The issue of loneliness is associated with the older generation, with the image of an older person isolated by themselves at home. While this is an issue within society, research has shown that the feeling of loneliness is more prevalent in the young. 10% of 16 to 24 years olds report feeling lonely, three times more than those 65 and over. With youth so often associated with an active social life this may come as a surprise to many. But what’s causing the younger generation to feel lonely?
The Young Having a Lower Resilience to Being Alone
One area that may contribute to the greater prevalence of loneliness within the young is the lower resilience to spending extended periods by themselves. The research conducted suggested that older individuals were able to handle and process being alone better than those who were much younger. The exact reason for this is undiscovered, but there are some theories.
One theory about the lower resilience of the young is that it could be down to a lower level of comfort and confidence with themselves. A less defined sense of identity or harsher level of self-criticism about their faults may lead younger people to blame themselves, even if being alone is no fault of their own. This could amplify the feeling of loneliness or result in self-isolation, further exacerbating the issue. In contrast, an older person has had time to form their character and become comfortable with their own qualities, leaving them better prepared to handle being alone.
The Impact of Social Media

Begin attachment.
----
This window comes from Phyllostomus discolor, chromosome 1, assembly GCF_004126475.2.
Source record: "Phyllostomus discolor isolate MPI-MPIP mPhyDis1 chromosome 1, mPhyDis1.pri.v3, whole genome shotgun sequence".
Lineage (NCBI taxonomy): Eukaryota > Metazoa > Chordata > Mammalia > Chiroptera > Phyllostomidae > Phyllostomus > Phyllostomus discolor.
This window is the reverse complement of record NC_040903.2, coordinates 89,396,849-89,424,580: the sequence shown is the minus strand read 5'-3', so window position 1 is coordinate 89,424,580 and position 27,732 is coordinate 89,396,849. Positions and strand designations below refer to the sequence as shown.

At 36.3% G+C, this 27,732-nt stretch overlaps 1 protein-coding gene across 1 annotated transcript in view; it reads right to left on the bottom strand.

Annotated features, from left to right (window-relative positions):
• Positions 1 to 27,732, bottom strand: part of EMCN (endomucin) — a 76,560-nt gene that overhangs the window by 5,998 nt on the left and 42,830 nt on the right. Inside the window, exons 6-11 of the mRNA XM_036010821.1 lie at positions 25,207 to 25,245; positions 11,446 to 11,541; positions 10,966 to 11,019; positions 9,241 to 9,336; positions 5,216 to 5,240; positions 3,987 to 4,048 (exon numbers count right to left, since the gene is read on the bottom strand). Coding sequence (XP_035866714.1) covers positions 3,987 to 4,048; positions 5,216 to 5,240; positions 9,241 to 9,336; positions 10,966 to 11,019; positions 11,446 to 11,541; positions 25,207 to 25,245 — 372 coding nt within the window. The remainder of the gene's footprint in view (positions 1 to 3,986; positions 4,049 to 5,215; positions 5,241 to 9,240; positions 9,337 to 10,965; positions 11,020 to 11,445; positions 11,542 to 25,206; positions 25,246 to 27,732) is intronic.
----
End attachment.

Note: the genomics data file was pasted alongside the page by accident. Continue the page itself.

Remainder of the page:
The more fragile self-confidence of younger people may well be influenced by the general hurdles of being a young adult, but the omnipresence of social media may also have large impact on this. The constant images of people having an idyllic social life may make another person feel left out and inadequate. When combined with the struggle of finding a sense of identity – as most young people do – it can seem perfectly plausible that loneliness would be exacerbated.
The Young Are More Likely to Report Loneliness
Another area that may have influenced the large amount of young people feeling lonely is that the young are more likely to report it. This could be down to a greater sense of feeling alone, or even due to greater numbers being alone. However, it may be more likely to be influenced by generational differences.
The idea of openly sharing negative feelings is contradictory to the way many within the older generation were raised. The ‘stiff upper lip’ perspective is one that has become less prevalent within the current generation of 16-24 years olds. This could well have influenced the findings of the research. However, this is just one possible influencer.
The reasons for loneliness being more prevalent in the young are no doubt complex, making the solution no less complicated. Whether or not that solution is discovered remains to be see, but for the time being if you know someone who is lonely – no matter their age – consider taking some time out of your day to see how they are.